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Wildlife Watching

Lise hadn’t left the condo all day, so around 3:00 she went downstairs to check the mail. In the foyer, she inserted her key in the slot corresponding to her unit. Her eye snagged on the parlor palm sitting in the corner. The plant looked limp, like it needed water. Maybe Lise could be the one to water it. It could be a job. Everywhere she went, Lise saw evidence of jobs, and felt envious and inferior. For instance: within her mail compartment sat an envelope, which someone with a job had placed there. Someone who worked harder than Lise did, and who probably had a more difficult, yet more rewarding life.

The letter was from something called NORC. “Wildlife Watching Survey enclosed” was printed in red across the front. It was junk mail, and Lise resented it for tricking her, momentarily, into believing someone remembered she existed. She was about to throw it in the recycling bin when she turned the envelope over, and found on the back a vertical, pill-shaped cellophane window, through which could be seen the gray-green of US currency.

Upstairs, Lise sat on her sagging velvet couch and opened the envelope. Within lay a one dollar bill so crisp it seemed fake, along with an invitation to complete a wildlife watching survey online. The dollar, the letter explained, was meant to demonstrate that her cooperation was appreciated, and her time acknowledged as valuable (it wasn’t). Upon completion of the survey, she’d be paid $10 in the form of an Amazon gift card.

Lise opened her laptop, typed in the address, and was taken to the survey, which posed a series of increasingly tortured questions about her wildlife watching habits:

How often, in the last year, have you traveled more than ten miles from your home with the explicit purpose of viewing or photographing wildlife? How often, in the last year, have you traveled more than ten miles from your home for the purpose of recreational fishing? How often, in the last year, have you used special equipment to observe wildlife more than ten miles from your home?

She answered every question, truthfully, with “never.” Did anyone do this shit? After she’d submitted the survey, she stood and stretched before her window, which, from her third-floor vantage, gave a view of the tall buildings downtown and the mountains beyond them, cloaked in smog. She scanned the sky for wildlife and found none.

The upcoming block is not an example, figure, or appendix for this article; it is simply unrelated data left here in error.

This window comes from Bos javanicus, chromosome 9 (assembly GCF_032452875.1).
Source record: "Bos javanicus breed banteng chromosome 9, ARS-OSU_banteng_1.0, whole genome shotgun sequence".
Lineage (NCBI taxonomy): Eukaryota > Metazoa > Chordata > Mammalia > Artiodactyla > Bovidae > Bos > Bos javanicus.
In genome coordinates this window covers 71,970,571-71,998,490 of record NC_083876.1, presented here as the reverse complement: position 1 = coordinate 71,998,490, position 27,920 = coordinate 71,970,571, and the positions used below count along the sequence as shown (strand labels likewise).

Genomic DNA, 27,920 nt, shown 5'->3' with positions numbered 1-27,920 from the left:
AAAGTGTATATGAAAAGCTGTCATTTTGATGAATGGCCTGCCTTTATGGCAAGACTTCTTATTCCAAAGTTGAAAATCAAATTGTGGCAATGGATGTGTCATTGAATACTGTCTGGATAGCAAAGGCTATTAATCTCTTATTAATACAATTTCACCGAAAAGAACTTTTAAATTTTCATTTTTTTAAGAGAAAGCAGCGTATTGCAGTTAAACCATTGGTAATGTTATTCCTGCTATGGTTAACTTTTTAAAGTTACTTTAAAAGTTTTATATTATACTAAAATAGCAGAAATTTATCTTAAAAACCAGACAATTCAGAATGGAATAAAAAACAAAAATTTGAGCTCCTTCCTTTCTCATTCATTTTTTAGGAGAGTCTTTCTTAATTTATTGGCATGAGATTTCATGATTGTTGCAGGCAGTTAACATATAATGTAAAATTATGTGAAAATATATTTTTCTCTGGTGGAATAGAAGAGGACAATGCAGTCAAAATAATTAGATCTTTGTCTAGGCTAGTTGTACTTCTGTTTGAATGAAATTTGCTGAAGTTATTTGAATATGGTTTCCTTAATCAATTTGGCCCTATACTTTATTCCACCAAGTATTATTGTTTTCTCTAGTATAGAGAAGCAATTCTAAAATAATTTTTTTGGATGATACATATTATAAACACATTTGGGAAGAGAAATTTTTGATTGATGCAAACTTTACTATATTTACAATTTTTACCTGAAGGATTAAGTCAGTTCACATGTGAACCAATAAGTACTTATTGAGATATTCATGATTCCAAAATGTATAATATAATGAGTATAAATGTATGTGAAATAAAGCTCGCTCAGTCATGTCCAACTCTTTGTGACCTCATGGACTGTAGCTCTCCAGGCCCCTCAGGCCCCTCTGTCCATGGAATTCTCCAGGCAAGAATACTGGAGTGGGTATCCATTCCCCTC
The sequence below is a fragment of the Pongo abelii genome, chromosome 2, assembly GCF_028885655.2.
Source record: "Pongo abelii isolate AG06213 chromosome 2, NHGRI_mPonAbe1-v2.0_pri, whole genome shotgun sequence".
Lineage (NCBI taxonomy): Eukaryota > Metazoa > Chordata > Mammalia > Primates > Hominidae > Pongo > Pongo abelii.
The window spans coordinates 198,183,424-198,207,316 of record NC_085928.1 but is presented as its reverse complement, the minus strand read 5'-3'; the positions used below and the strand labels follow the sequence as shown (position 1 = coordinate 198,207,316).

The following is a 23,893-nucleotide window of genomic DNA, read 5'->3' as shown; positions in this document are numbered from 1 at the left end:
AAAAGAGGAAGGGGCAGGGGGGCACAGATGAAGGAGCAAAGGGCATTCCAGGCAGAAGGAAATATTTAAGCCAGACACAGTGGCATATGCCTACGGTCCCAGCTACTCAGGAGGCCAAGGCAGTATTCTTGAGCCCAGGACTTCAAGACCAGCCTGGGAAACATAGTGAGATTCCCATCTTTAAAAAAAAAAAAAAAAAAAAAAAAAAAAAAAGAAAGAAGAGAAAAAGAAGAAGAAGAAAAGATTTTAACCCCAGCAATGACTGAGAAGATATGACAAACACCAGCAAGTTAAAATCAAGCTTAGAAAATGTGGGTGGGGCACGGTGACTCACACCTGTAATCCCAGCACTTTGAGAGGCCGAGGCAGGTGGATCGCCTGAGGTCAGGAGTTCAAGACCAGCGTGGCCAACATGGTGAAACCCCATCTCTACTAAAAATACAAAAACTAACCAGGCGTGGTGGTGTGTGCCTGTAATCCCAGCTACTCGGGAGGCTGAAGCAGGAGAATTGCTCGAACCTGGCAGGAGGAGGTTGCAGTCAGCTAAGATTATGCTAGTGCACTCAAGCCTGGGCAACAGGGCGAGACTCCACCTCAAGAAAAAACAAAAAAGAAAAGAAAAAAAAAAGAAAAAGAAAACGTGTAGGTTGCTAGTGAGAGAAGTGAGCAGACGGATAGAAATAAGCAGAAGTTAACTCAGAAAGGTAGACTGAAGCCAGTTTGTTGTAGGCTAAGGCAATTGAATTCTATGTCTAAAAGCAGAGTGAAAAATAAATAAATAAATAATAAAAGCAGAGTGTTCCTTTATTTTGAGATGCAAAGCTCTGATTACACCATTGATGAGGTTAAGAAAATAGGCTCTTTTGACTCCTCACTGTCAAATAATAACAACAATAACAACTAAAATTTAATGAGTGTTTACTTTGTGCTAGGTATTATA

When people asked Lise what she did for a living, she told them she was a bookkeeper. This had been her occupation, historically. Her last job was at H&P Construction, located in Hillcrest, a district of Bakersfield, the city in which she’d been born and where she remained. She’d gotten the job through her dad, who knew the owner of H&P through his support group for recovering drug addicts. Her dad, who was himself an insurance agent for State Farm, knew lots of guys with blue-collar jobs that paid better than Lise would ever make as a bookkeeper, a line of work she’d chosen because she had a head for numbers and no passion for anything else. H&P’s owner, Pradeep, had taken a chance on Lise in spite of her spotty work history. When she interviewed, he’d glanced at her resume like it was a distasteful bit of nonsense sitting on his cluttered desk. “You’re Tom’s girl, so you’re good in my book,” Pradeep had said.

She was confident she could come through in an emergency. She would rise to the occasion. It was just that no one had ever asked her.

Lise proceeded to fuck up the job. She arrived late and hungover most days. There was some light embezzlement. At any rate she was fired. Her dad was furious and said it was the last time he’d stick his neck out for her. Lise went to a few meetings on her dad’s insistence. She wasn’t an addict or alcoholic, she was pretty sure, but her dad, who owned the building she lived in, threatened to evict her from the condo if she didn’t try it. Lise knew he’d never follow through on this threat, but his anger had frightened her. She liked to keep the gears of his affection lubricated, ensuring her survival in an otherwise hostile world.